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Re: Reification as nesting

From: Drew McDermott <drew.mcdermott@yale.edu>
Date: Fri, 8 Jun 2001 11:22:29 -0400 (EDT)
Message-Id: <200106081522.f58FMTi29057@pantheon-po02.its.yale.edu>
To: www-rdf-logic@w3.org

   [Drew McDermott]
   >I find etc dubious, too.  The traditional way to introduce
   >multi-argument functions into RDF would be to write
   >   [statement33 rdf:type love_triangle]
   >   [statement33 winner melanie]
   >   [statement33 won ashley]
   >   [statement33 loser scarlett]
   >rather than
   >   [love_triangle scarlett [etc melanie ashley]]

   [Pat Hayes]
   Yes, that is the more traditional RDF approach, along the lines of 
   how it handles containers; although if the RDF M&S is taken 
   seriously, then  'statement33' would be better written 'event33' or 
   'fact33' or something like that. However, this approach, if carried 
   through rigorously, would mean that a simple 'naive' RDF triple 
   assertion [s V  o] should also get the same treatment, ie it should 
   be rewritten in the form
   [fact19 rdf:type V]
   [fact19 somethingLikeSubject s]
   [fact19 somethingLikeObject o]

I don't think this is any more "rigorous"; it might be more
consistent, but I think most semantic-net hackers have been willing to
treat binary relationships differently from n-ary relationships.

   [Drew McDermott]
   >It is indeed impossible (or highly artificial) to give [etc melanie
   >ashley] a coherent meaning.

   [Pat Hayes]
   I think you mean, to give it a coherent meaning in isolation, ie out 
   of context, right? But that is precisely what I would not want to do. 
   The current RDF model in which every triple must have a full RDF 
   meaning regardless of its context is precisly what I am trying to get 
   past, since it makes it impossible to express more complex syntax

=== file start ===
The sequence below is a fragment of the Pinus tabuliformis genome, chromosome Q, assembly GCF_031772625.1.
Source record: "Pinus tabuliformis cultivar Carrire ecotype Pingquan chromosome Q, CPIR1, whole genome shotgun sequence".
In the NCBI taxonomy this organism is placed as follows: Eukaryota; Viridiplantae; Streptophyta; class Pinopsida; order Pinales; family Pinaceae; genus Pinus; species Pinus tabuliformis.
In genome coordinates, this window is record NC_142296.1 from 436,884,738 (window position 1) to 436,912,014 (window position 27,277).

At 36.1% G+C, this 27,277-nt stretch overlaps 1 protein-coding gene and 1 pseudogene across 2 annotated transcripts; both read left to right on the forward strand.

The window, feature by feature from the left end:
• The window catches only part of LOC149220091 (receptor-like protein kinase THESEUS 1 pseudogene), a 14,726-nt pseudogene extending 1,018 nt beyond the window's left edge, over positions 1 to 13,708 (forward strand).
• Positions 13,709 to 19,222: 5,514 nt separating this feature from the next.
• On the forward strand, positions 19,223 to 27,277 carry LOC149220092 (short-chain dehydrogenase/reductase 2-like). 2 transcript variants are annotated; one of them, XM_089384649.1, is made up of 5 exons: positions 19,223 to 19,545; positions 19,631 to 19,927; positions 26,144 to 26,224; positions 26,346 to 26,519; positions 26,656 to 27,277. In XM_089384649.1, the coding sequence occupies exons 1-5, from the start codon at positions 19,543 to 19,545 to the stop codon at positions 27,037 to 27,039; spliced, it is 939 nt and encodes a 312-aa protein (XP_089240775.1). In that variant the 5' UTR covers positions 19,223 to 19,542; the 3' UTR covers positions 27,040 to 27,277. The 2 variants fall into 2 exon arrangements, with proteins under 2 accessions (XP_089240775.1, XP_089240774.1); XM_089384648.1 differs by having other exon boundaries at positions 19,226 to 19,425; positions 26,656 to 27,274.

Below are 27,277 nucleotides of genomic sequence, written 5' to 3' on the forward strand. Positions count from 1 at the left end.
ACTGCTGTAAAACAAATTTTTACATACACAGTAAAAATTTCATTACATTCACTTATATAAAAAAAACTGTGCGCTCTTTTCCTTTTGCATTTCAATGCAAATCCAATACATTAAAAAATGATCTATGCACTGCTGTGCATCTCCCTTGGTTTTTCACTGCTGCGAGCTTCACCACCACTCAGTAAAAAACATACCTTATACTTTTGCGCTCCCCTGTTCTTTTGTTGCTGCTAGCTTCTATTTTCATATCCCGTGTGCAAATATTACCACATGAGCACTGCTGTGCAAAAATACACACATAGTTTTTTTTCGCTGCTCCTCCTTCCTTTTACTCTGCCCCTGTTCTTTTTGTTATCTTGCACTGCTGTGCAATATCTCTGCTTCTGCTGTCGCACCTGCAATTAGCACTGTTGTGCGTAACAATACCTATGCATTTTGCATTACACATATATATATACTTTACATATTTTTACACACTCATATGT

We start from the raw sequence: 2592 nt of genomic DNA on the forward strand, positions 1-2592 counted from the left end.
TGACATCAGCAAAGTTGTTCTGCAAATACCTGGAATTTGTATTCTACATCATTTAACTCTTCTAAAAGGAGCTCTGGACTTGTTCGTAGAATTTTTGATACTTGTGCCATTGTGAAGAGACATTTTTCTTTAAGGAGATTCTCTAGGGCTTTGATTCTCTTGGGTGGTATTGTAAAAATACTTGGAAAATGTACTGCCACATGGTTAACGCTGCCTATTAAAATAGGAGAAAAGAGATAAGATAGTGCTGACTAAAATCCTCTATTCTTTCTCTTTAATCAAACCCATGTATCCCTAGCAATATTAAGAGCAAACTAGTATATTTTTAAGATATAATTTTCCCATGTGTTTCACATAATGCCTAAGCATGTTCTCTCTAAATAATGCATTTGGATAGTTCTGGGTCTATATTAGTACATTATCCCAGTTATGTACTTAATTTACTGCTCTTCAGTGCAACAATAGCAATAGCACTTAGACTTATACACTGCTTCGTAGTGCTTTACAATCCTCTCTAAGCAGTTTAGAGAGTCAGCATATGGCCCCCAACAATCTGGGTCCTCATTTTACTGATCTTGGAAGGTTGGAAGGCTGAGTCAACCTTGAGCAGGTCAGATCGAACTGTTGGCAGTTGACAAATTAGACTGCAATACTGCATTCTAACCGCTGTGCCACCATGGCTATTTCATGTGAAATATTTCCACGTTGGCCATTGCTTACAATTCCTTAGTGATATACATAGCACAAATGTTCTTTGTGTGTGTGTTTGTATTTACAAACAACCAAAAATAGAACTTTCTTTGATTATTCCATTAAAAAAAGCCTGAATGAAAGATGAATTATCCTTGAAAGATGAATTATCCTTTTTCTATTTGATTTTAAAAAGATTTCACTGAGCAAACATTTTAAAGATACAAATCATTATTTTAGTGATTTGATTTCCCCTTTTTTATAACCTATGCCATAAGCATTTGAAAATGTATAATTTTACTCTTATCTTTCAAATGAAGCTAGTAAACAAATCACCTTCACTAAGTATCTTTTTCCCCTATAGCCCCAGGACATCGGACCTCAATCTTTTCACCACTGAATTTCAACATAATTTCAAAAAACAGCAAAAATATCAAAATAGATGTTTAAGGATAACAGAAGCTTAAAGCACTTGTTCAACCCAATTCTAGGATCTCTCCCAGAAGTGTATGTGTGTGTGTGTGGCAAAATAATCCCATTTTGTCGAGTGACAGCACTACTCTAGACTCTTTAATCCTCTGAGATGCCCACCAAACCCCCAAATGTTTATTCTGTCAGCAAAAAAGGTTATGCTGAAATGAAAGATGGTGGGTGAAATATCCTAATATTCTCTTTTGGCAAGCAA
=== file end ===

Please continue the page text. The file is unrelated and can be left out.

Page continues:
within RDF (without cheating of one kind or another.)

   When we use triples to implement more complex syntax, some of 
   them ARE terms. Some of them, in fact, are not even fully-fledged 
   syntax of any kind, but are only pieces or fragments of larger 
   well-formed expressions I see no harm in this as long as we can 
   clearly recognise such things. In this scheme they are precisely the 
   ones that start with 'etc'.

I don't think it's specifically an RDF requirement that every
subexpression must have a "full ... meaning"; it's just compositional
semantics.  If [etc a b] is not a subexpression of [R c [etc a b]],
then we should just admit we're allowing n-ary relations into the
language, and go to [R c a b].

I agree we need terms in RDF.  But declaring that some "triples" are
terms, or fragments of terms, seems like too big a departure from the
current language.  For a triple to be a triple in the current sense,
it must be an assertion (or be an assertion when bindings of its free
variables are supplied).  Any term that isn't of the form
predicate(a,b) should be dealt with by describing it in terms of
triples.  We can always provide syntactic sugar that allows a more
concise representation for human consumption.

                                             -- Drew McDermott
Received on Friday, 8 June 2001 11:22:37 UTC

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